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Fannie, Freddie: Financial Winners & Losers

Fannie Mae and Freddie Mac shares plummet on word both will delist from the New York Stock Exchange.



) --

Fannie Mae


Freddie Mac

were among the worst performers of the financial sector Wednesday after U.S. regulators instructed the government-sponsored enterprises to delist from the

New York Stock Exchange


Fannie and Freddie

shares each dropped more than 40% after the Federal Housing Finance Agency (FHFA) directed both to delist from the NYSE. The FHFA said the determination to direct delisting is related to stock exchange requirements for maintaining price levels and curing deficiencies, and "does not constitute any reflection on either enterprise's current performance or future direction, nor does delisting imply any other findings or determination on the part of FHFA as regulator or conservator."

Fannie and Freddie expect that the delisting of their common and preferred stock from the NYSE will be effective 10 days after informing the

Securities and Exchange Commission

, which would come on July 8. After delisting from the NYSE, both stocks will move to the over-the-counter market, the companies said.

Fannie Mae shares plunged 42.1% to 53.5 cents, while Freddie Mac dropped 45.6% to 66 cents. Each stock traded on more than four times the average daily share volume.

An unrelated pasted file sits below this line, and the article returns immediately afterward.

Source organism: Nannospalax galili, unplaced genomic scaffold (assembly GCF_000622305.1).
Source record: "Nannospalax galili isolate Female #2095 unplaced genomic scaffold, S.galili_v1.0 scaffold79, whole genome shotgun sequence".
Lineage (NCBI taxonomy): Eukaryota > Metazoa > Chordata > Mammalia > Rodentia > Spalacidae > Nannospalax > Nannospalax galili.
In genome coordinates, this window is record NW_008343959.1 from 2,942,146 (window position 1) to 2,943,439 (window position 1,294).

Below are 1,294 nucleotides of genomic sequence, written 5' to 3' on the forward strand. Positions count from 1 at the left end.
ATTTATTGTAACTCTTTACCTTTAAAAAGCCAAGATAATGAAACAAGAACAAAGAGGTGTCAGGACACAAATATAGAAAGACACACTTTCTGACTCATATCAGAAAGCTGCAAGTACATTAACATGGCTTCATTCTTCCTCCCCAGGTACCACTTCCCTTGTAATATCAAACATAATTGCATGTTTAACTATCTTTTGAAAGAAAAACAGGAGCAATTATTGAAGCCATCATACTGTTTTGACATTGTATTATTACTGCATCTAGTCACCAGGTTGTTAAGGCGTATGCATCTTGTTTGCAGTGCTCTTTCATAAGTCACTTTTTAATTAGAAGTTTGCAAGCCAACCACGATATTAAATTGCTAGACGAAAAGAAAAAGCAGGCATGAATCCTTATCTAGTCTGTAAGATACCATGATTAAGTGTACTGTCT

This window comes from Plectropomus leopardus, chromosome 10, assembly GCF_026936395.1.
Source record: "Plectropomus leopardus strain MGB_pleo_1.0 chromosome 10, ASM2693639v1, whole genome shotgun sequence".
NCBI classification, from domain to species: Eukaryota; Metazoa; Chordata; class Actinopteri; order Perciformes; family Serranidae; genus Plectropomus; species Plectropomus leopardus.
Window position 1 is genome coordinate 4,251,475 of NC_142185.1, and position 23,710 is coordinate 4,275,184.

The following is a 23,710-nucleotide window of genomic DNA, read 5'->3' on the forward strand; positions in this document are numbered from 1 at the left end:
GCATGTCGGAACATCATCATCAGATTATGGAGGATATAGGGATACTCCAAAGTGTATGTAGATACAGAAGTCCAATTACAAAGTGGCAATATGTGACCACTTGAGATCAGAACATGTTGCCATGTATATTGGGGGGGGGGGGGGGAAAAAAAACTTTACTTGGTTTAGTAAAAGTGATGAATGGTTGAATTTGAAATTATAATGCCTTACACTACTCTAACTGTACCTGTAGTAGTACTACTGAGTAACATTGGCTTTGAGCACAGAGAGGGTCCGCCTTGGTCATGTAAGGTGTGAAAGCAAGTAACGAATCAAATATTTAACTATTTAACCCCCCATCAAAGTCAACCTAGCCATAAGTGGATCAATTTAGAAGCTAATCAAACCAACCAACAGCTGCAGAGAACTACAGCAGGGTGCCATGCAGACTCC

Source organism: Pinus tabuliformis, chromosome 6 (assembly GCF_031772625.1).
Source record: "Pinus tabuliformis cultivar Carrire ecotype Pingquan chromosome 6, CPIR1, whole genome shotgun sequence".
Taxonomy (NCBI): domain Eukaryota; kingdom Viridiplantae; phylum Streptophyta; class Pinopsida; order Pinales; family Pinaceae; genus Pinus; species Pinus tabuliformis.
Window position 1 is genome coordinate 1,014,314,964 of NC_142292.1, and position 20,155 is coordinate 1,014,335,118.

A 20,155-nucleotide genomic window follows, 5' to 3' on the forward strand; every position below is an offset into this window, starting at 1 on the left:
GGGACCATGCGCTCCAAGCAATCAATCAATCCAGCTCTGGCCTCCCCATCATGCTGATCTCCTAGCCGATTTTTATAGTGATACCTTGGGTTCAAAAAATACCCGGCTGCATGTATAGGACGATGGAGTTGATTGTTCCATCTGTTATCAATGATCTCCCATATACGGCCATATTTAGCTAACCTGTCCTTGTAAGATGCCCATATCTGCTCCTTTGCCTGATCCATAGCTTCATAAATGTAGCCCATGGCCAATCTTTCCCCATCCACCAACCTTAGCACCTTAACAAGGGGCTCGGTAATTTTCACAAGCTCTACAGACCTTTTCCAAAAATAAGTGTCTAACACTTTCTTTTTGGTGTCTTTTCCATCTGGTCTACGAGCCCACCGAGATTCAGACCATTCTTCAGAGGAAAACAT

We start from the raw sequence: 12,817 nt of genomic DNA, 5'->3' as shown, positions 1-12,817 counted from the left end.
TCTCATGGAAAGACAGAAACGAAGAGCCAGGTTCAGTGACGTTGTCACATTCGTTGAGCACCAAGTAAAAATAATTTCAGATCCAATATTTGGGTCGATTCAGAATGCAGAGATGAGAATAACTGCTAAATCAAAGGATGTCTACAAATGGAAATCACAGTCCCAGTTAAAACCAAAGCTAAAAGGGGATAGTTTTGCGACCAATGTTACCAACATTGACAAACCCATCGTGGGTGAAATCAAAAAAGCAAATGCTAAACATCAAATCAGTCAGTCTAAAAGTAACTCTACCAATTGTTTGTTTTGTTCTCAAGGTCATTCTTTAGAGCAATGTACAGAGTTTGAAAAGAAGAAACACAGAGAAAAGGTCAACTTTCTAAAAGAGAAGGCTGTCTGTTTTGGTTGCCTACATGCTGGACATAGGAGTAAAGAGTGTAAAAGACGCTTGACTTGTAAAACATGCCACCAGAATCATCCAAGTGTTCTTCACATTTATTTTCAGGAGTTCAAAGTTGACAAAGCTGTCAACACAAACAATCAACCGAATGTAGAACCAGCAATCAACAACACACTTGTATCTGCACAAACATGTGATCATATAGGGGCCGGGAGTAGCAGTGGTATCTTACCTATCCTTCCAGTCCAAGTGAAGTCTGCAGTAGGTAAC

Most U.S. bank stocks were falling as well as the broader

market indices fell 0.7% on weak economic data


Morgan Stanley

(MS) - Get Report

TheStreet Recommends

declined 1.9% to $25.46,


(C) - Get Report

was down 1% to $3.94,

Goldman Sachs

(GS) - Get Report

was off 0.5% to $136.29,

Bank of America

(BAC) - Get Report

slipped 0.3% to $15.75, and

Wells Fargo

(WFC) - Get Report

was lower by 0.2% to $27.85.

On the upside,

JPMorgan Chase

(JPM) - Get Report

tacked on 0.3% to $38.35. Late Tuesday, FBR Capital Markets analyst Paul Miller initiated coverage of the bank stock with an outperform rating and a $45 price target.

"Despite clear risks to its business from both legislative and regulatory pressures domestically, as well as economic pressures abroad, we believe JPMorgan's universal bank model enables it to mitigate such pressures better than peers through capital redeployment opportunities," Miller wrote in a research note.

-- Written by Robert Holmes in Boston


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